Now to view the entire About file, enter the full name of 'about_regular_expression'. Tab-Complete will work for this as well, so you can always use that technique to limit keystrokes. Check out this doc on tab completionfor more details on its usage

PS C:\Users\mibender> get-help about_Regular_Expressions


Short description

Describes regular expressions in Windows PowerShell.

Long description

  [!NOTE] This article will show you the syntax and methods for using
  regular expressions in PowerShell, not all syntax is discussed. For a
  more complete reference, see the Regular Expression Language - Quick

A regular expression is a pattern used to match text. It can be made up of
literal characters, operators, and other constructs.

This article demonstrates regular expression syntax in PowerShell.
PowerShell has several operators and cmdlets that use regular expressions.
You can read more about their syntax and usage at the links below.

-   Select-String
-   -match and -replace operators
-   -split
-   switch statement with -regex option

PowerShell regular expressions are case-insensitive by default. Each method
shown above has a different way to force case sensitivity.

When you dig into the About file, you find a ton of useful information for using Regular expressions, or whatever it is you are interested in. This should be your first-stop when learning about new features and how PowerShell Works.


Maybe you use Visual Studio Code (aka VS Code) and the integrated terminal using the PowerShell extension for VS Code? No Problem! About is available there as well since VS Code using the underlying PowerShell installations.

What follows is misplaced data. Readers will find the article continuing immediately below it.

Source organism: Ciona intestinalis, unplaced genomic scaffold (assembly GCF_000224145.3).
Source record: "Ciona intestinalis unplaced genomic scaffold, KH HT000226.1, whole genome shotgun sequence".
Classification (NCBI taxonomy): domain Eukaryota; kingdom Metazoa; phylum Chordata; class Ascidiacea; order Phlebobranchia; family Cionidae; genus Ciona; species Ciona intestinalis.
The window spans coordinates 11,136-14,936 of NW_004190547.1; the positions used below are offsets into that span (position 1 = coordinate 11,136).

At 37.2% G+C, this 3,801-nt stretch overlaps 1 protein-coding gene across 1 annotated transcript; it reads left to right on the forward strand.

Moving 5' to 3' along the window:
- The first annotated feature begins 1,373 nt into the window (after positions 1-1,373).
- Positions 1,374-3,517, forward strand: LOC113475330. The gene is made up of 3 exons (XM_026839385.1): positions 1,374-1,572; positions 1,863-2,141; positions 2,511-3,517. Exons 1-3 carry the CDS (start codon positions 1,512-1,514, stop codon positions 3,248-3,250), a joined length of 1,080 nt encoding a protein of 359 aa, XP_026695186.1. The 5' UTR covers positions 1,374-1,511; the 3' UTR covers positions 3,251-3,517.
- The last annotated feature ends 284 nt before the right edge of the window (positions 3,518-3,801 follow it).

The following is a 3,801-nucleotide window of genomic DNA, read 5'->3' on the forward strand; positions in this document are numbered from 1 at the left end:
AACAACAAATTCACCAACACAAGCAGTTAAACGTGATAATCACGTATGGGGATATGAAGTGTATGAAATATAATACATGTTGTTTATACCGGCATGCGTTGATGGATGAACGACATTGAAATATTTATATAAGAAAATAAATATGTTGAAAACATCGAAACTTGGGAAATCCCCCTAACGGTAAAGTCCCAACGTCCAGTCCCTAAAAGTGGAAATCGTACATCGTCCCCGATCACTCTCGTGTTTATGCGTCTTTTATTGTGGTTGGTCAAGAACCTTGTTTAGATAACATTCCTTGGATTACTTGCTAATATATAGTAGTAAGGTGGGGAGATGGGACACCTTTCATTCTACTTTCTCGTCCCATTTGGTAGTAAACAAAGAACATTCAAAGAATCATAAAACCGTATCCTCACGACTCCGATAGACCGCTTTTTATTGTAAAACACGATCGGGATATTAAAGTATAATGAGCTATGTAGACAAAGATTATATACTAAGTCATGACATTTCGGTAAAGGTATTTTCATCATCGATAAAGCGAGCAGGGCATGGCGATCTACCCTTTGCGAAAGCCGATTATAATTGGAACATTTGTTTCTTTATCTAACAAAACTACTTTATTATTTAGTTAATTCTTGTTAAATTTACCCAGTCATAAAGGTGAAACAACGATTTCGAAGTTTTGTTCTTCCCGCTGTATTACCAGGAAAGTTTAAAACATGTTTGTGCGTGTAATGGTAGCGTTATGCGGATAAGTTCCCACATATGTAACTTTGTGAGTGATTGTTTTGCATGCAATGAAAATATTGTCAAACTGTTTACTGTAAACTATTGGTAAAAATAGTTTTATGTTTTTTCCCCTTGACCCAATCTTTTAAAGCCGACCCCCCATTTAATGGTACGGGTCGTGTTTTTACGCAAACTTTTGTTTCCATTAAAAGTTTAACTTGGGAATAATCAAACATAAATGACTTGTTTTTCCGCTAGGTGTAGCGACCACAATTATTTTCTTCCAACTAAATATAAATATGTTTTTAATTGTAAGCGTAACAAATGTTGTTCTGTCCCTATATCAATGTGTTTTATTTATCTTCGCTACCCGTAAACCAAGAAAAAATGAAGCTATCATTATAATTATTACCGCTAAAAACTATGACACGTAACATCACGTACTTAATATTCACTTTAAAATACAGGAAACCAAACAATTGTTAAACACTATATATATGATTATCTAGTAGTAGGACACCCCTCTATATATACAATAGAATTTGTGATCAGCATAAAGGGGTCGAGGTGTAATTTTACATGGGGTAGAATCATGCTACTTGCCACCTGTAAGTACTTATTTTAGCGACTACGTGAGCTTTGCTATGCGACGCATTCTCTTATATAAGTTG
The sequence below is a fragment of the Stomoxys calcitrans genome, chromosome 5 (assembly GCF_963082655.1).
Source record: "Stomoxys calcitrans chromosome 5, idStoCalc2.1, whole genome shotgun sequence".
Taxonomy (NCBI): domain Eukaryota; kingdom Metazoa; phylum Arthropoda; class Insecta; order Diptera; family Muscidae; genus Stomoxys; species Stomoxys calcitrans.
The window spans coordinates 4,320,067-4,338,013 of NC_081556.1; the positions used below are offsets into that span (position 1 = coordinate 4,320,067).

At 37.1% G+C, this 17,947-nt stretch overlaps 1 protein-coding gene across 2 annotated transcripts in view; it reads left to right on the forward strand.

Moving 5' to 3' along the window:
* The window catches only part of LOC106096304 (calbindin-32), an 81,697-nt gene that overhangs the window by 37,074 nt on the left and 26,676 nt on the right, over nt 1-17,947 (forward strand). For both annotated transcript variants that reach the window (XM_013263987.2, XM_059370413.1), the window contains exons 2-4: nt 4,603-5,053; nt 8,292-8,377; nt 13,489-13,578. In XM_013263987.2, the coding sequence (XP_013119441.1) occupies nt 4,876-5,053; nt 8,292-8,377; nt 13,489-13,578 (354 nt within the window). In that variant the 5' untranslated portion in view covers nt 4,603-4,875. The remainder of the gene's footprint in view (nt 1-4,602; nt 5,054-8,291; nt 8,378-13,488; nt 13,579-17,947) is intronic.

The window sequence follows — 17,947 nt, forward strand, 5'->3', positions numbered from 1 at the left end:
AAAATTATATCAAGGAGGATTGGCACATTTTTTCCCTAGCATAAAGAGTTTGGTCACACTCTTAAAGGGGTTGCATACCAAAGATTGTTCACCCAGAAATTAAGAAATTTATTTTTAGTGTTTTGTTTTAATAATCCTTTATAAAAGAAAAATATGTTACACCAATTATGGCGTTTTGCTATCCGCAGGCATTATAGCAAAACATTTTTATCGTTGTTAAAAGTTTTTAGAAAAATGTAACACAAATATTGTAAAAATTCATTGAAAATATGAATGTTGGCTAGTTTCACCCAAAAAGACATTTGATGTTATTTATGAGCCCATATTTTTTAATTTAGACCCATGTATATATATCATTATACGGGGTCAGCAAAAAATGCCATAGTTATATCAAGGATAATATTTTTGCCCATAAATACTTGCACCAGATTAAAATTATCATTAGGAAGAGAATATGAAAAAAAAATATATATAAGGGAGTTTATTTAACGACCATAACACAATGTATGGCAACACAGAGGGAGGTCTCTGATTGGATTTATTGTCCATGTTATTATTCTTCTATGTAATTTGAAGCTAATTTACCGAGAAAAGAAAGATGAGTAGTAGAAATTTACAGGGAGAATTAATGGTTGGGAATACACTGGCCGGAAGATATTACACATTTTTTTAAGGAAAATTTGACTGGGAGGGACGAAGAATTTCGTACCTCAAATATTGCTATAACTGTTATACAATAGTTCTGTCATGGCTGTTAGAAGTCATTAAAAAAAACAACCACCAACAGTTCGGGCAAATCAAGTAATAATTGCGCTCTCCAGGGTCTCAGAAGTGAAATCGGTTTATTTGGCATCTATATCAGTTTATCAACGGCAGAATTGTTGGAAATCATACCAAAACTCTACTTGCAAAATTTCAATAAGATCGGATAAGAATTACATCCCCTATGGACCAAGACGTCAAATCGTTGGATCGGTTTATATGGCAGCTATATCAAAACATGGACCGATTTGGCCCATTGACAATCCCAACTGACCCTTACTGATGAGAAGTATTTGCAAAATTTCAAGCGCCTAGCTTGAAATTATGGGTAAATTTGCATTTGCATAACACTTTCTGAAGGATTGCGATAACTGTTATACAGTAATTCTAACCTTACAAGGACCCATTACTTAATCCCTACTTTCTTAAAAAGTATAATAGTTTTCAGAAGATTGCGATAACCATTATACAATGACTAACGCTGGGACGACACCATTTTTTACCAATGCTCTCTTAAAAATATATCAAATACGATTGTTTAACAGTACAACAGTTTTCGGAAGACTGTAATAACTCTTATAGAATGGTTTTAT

Next time you run into a question on how to do something in PowerShell, check about_ before going to your favorite search engine.


Looking for more information on getting started with PowerShell? Check out my blog post on Finding Your Way In Powershell


Not Using PowerShell Core yet? Get started by downloading it from The PowerShell source on Github


Want even more PowerShell? Head over to The PowerShell docs at docs.microsoft.com


Want to get started using Visual Studio Code? Download VS Code and get started using it as your code editor

1 Comment
Senior Member

@Michael Bender: I'm really enjoying the your PowerShell Basics blog posts and sharing them with my team.  This post on PowerShell conceptual help files and posts like the ones on get-member, get-command and -whatif have been great for introducing newer PowerShell users to the fundamentals and keeping the fundamentals fresh for more experienced PowerShellers.


Thanks for the content you're producing and the knowledge you're sharing!